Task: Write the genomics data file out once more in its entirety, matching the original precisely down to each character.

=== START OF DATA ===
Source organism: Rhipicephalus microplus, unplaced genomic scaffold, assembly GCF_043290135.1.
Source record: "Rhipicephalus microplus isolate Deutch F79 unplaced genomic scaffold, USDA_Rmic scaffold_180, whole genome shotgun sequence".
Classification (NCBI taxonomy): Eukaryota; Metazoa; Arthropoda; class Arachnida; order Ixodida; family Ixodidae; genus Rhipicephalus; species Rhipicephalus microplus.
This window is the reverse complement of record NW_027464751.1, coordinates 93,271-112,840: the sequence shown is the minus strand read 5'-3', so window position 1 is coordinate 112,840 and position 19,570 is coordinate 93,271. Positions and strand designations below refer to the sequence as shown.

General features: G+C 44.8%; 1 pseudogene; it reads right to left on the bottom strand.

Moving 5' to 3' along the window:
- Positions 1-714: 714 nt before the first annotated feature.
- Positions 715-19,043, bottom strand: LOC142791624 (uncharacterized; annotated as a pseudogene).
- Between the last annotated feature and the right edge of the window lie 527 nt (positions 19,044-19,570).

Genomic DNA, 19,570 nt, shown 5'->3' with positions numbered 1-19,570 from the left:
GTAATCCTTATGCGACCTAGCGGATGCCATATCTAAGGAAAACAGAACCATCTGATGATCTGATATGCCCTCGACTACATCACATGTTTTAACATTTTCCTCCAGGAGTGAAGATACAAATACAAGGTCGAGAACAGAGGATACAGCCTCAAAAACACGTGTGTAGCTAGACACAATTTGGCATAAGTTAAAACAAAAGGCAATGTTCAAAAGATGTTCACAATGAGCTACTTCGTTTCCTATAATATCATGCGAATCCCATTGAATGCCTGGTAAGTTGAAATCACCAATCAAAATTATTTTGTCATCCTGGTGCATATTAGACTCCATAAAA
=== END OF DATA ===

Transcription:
Source organism: Rhipicephalus microplus, unplaced genomic scaffold, assembly GCF_043290135.1.
Source record: "Rhipicephalus microplus isolate Deutch F79 unplaced genomic scaffold, USDA_Rmic scaffold_180, whole genome shotgun sequence".
Classification (NCBI taxonomy): Eukaryota; Metazoa; Arthropoda; class Arachnida; order Ixodida; family Ixodidae; genus Rhipicephalus; species Rhipicephalus microplus.
This window is the reverse complement of record NW_027464751.1, coordinates 93,271-112,840: the sequence shown is the minus strand read 5'-3', so window position 1 is coordinate 112,840 and position 19,570 is coordinate 93,271. Positions and strand designations below refer to the sequence as shown.

General features: G+C 44.8%; 1 pseudogene; it reads right to left on the bottom strand.

Moving 5' to 3' along the window:
- Positions 1-714: 714 nt before the first annotated feature.
- Positions 715-19,043, bottom strand: LOC142791624 (uncharacterized; annotated as a pseudogene).
- Between the last annotated feature and the right edge of the window lie 527 nt (positions 19,044-19,570).

Genomic DNA, 19,570 nt, shown 5'->3' with positions numbered 1-19,570 from the left:
GTAATCCTTATGCGACCTAGCGGATGCCATATCTAAGGAAAACAGAACCATCTGATGATCTGATATGCCCTCGACTACATCACATGTTTTAACATTTTCCTCCAGGAGTGAAGATACAAATACAAGGTCGAGAACAGAGGATACAGCCTCAAAAACACGTGTGTAGCTAGACACAATTTGGCATAAGTTAAAACAAAAGGCAATGTTCAAAAGATGTTCACAATGAGCTACTTCGTTTCCTATAATATCATGCGAATCCCATTGAATGCCTGGTAAGTTGAAATCACCAATCAAAATTATTTTGTCATCCTGGTGCATATTAGACTCCATAAAA